Pro-Beijing lawmaker Priscilla Leung walked out of a health panel meeting at Hong Kong’s legislature on Friday after being interrupted by chairperson Tommy Cheung, who urged her not to code-switch between Cantonese and English.

Earlier in the meeting, Leung urged “victims” of seven doctors accused of issuing false Covid-19 vaccination exemption certificates to sue.

Priscilla Leung
Priscilla Leung speaks at the Legislative Council on October 14. Photo: Legislative Council, via video screenshot.

The Legislative Council Panel on Health Services met with Secretary of Health Lo Chung-mau and other health officials on Friday morning to discuss the city’s Covid-19 measures. The government announced of a new round of relaxations to social distancing rules on Thursday.

When it was Leung’s term to speak, she brought up the issue of vaccine exemption certificates, 20,000 of which were due to be invalidated on Wednesday after the doctors who issued them were suspected of doing so without following Department of Health guidelines. Six of the seven doctors identified by police have been arrested, but the invalidation of the documents was halted by a legal challenge.

Leung called those who held certificates issued by the doctors in question “victims” and urged them to sue the practitioners.

She also asked how the government could stop these doctors from issuing more certificates and why it took the authorities so long to realise that some 300 civil servants were holders of potentially invalid vaccine exemption certificates.

“I am not a data science expert, but some irregular things should have been observable,” Leung said, uttering the words “data science expert” and “irregular” in English.

Tommy Cheung
Tommy Cheung, the chairperson of the Legislative Council’s Panel on Health Services. Photo: Legislative Council, via video screenshot.

Panel chair Cheung interrupted her immediately, saying: “I hope everyone either speaks in Chinese or in English, without mixing up the two languages.”

Leung responded by telling Cheung not to “waste” her time.

“I don’t want to waste your time. I have an order to uphold, alright?” Cheung said.

The two pro-establishment figures then went back and forth about whether Cheung should grant Leung more time to compensate for the interruption for nearly a whole minute. At the start of the meeting, Cheung had set the time limit for each Q&A between legislators and officials to four minutes only.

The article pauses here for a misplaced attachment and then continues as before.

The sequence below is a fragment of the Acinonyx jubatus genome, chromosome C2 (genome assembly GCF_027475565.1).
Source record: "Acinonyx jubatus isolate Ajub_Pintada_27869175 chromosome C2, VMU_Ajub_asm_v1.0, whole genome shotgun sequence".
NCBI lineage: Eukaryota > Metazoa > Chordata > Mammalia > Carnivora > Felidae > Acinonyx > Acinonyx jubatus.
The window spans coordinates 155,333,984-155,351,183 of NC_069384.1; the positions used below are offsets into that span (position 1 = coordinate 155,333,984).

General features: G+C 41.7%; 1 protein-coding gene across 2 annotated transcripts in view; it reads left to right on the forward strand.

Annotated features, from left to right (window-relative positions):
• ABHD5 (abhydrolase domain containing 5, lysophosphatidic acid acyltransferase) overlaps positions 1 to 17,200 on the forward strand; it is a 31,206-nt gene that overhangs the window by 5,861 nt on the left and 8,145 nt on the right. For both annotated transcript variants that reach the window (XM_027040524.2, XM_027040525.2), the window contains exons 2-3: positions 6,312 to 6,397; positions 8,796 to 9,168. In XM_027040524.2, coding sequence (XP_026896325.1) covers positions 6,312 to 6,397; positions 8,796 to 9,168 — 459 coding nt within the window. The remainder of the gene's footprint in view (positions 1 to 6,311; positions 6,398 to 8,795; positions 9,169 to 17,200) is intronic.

During the back and forth, Cheung told Leung not to code-switch between Cantonese and English four times, saying it could disrupt the work of the live interpreter.

Priscilla Leung
Priscilla Leung walks out of a health panel meeting on October 14. Photo: Legislative Council, via video screenshot.

In the end, Leung ignored Cheung and addressed Lo directly, asking the health chief to answer her questions. “Chairperson, if you continue to act like this, everyone will be disgruntled!” Leung added.

Lo only responded to Leung’s question about the action the government was taking against the doctors in question. He said the matter would be handed over to the Medical Council of Hong Kong, which oversees the registration of medical practitioners if “fraudulent” situations arise.

In addition, he said the doctors in question were no longer able to provide services, such as issuing more vaccine exemptions, giving jabs or accepting elderly health care vouchers.

After listening to Lo’s reply, Leung flung the document she was holding onto the desk, got up from her chair, and left the panel meeting immediately.

‘Patriots only’ legislature

In March, 2021, Beijing passed legislation to ensure “patriots” govern Hong Kong. The move reduced democratic representation in the legislature, tightened control of elections and introduced a pro-Beijing vetting panel to select candidates. The Hong Kong government said the overhaul would ensure the city’s stability and prosperity. But the changes also prompted international condemnation, as it makes it near-impossible for pro-democracy candidates to stand.

Hong Kong’s first “patriots only” legislature poll under the revamped system was held in December last year. The election saw a record low turnout as pro-government candidates swept into the expanded legislature, with only one seat won by self-proclaimed non-establishment candidate Tik Chi-yuen.

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Peter Lee is a reporter for HKFP. He was previously a freelance journalist at Initium, covering political and court news. He holds a Global Communication bachelor degree from CUHK.